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(NEXSTAR) – A bill working its way through the Maryland Legislature would incentivize companies to switch to a four-day workweek, allowing employees to work 32 hours instead of 40 without seeing any pay cut or loss of benefits.

The bill would entice public and private employers to switch over to a four-day week by offering a state tax credit when they participate in a pilot program.

The proposed legislation comes after a recent study by nonprofit 4 Day Week Global and Boston College, which took 33 companies through a six-month pilot program of a four-day week. The trial instructed “employees to work 80% of their regularly scheduled hours in return for 100% of their pay and a pledge to deliver 100% of their standard output.”

After the study concluded, none of the participating companies said they planned to switch back.

Less surprising, employees overwhelmingly approved of the change. About 97% said they wanted to continue working a four-day week.

“I really think that this idea, while it may sound radical or utopian, is something that offers a real win-win possibility for both employers and employees,” said Maryland State Delegate Vaughn Stewart, the bill’s sponsor, in an interview with NewsNation.

Stewart acknowledges more studies are needed but said the Maryland legislation could help achieve that. It would create a five-year pilot program, offering tax credits to companies that switch to a four-day workweek in exchange for data on how successful (or unsuccessful) the reduced workweek was.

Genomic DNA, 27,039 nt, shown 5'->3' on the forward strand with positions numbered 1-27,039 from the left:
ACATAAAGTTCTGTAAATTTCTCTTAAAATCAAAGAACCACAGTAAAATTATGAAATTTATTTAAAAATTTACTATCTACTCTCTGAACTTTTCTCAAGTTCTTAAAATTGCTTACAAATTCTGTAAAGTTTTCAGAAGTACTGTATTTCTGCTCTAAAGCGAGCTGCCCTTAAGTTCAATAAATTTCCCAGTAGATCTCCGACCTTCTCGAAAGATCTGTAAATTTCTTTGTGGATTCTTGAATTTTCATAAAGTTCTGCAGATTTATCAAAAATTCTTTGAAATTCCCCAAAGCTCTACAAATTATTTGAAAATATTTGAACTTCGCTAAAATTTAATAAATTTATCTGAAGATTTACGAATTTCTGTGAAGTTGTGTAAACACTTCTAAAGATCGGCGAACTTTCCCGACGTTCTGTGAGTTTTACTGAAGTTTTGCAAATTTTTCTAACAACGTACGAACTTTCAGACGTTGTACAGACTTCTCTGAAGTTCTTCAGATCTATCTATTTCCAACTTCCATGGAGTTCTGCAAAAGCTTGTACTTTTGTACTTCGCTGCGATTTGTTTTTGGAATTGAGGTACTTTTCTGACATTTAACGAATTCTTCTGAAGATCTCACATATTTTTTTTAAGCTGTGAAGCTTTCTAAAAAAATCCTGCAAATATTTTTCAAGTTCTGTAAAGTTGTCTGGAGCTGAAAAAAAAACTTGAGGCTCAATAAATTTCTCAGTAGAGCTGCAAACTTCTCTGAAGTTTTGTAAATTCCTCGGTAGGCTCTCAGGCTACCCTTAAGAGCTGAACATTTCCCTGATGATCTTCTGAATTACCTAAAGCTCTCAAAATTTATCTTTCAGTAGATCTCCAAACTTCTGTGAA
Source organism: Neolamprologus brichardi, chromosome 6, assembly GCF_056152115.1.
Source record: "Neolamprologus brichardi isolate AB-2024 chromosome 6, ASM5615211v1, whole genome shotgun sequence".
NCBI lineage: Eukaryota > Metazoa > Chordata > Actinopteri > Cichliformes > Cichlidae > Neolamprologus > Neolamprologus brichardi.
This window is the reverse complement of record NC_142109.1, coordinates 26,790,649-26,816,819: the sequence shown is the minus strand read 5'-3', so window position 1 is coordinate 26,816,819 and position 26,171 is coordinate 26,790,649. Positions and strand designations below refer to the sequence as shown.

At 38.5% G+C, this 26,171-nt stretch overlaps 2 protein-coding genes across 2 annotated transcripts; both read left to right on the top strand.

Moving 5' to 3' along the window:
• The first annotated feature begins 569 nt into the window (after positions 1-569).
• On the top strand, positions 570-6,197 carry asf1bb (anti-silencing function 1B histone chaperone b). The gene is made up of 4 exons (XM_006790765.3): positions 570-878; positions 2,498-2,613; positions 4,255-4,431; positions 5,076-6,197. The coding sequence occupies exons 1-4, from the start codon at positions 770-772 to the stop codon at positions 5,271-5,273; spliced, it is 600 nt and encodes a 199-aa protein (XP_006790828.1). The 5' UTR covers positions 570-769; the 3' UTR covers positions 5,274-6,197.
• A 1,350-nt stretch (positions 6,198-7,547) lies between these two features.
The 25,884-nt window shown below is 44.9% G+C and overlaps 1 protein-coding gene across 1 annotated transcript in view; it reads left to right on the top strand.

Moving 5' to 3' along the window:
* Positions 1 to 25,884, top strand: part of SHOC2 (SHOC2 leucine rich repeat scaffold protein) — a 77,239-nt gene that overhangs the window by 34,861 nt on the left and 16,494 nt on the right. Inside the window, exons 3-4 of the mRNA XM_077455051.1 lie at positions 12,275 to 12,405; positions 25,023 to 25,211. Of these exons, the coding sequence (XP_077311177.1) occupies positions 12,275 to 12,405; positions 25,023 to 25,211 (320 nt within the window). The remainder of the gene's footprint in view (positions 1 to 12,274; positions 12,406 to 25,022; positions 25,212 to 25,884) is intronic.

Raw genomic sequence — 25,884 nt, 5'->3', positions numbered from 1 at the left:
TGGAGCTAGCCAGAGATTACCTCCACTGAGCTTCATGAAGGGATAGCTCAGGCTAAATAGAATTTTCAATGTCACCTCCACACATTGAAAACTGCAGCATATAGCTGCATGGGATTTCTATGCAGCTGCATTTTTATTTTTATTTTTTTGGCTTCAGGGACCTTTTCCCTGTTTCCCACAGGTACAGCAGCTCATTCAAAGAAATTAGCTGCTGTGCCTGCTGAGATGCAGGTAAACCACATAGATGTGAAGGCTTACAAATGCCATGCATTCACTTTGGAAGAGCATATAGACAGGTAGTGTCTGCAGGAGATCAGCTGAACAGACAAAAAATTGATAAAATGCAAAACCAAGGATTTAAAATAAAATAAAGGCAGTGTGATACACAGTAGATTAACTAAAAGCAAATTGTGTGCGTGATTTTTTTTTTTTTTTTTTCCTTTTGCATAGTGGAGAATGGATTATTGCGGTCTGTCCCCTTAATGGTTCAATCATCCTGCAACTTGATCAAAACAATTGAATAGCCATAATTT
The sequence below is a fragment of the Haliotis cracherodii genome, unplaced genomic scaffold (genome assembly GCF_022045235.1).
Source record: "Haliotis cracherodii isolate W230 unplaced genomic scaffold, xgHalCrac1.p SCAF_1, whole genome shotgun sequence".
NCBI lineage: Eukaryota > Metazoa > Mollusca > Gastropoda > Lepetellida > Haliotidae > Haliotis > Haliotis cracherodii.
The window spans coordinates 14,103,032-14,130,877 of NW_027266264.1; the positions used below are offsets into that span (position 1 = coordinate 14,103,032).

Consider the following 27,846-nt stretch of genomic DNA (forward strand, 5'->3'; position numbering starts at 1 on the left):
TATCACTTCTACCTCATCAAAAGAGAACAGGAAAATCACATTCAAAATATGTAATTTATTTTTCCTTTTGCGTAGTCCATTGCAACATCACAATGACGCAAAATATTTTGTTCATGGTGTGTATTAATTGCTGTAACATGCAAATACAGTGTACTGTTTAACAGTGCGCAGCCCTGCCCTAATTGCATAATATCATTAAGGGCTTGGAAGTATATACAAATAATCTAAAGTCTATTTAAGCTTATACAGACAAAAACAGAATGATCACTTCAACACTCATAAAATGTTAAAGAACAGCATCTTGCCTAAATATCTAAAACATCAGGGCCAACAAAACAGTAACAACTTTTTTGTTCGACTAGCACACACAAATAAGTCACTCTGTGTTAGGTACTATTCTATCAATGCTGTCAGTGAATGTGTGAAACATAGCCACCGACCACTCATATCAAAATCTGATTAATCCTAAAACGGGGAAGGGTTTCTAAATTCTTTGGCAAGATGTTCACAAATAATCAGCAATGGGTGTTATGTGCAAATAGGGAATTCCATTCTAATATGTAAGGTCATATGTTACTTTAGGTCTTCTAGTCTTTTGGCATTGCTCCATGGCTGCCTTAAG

The bill has a long way to go before becoming law. It has been referred to a committee in the State House but would need approval from that chamber, the State Senate, and the governor to go into effect. If it does become law by the end of this legislative session, it would take effect on July 1.

“I don’t think that Marylanders should be lining up and thinking that this is going to happen overnight,” Stewart said, “but I do think the time has come for this conversation, and I think the time has come for us to start looking at the future and envisioning a future with more free time.”

The bill’s hearing is set for February, Stewart said.

Maryland’s legislators aren’t the only ones weighing the merits of a reduced workweek. Rep. Mark Takano (D-Calif.) introduced the “Thirty-Two Hour Workweek Act” in Congress last month. The bill takes a different approach to incentivize shorter workweeks by requiring employers to pay overtime anytime someone works more than 32 hours per week.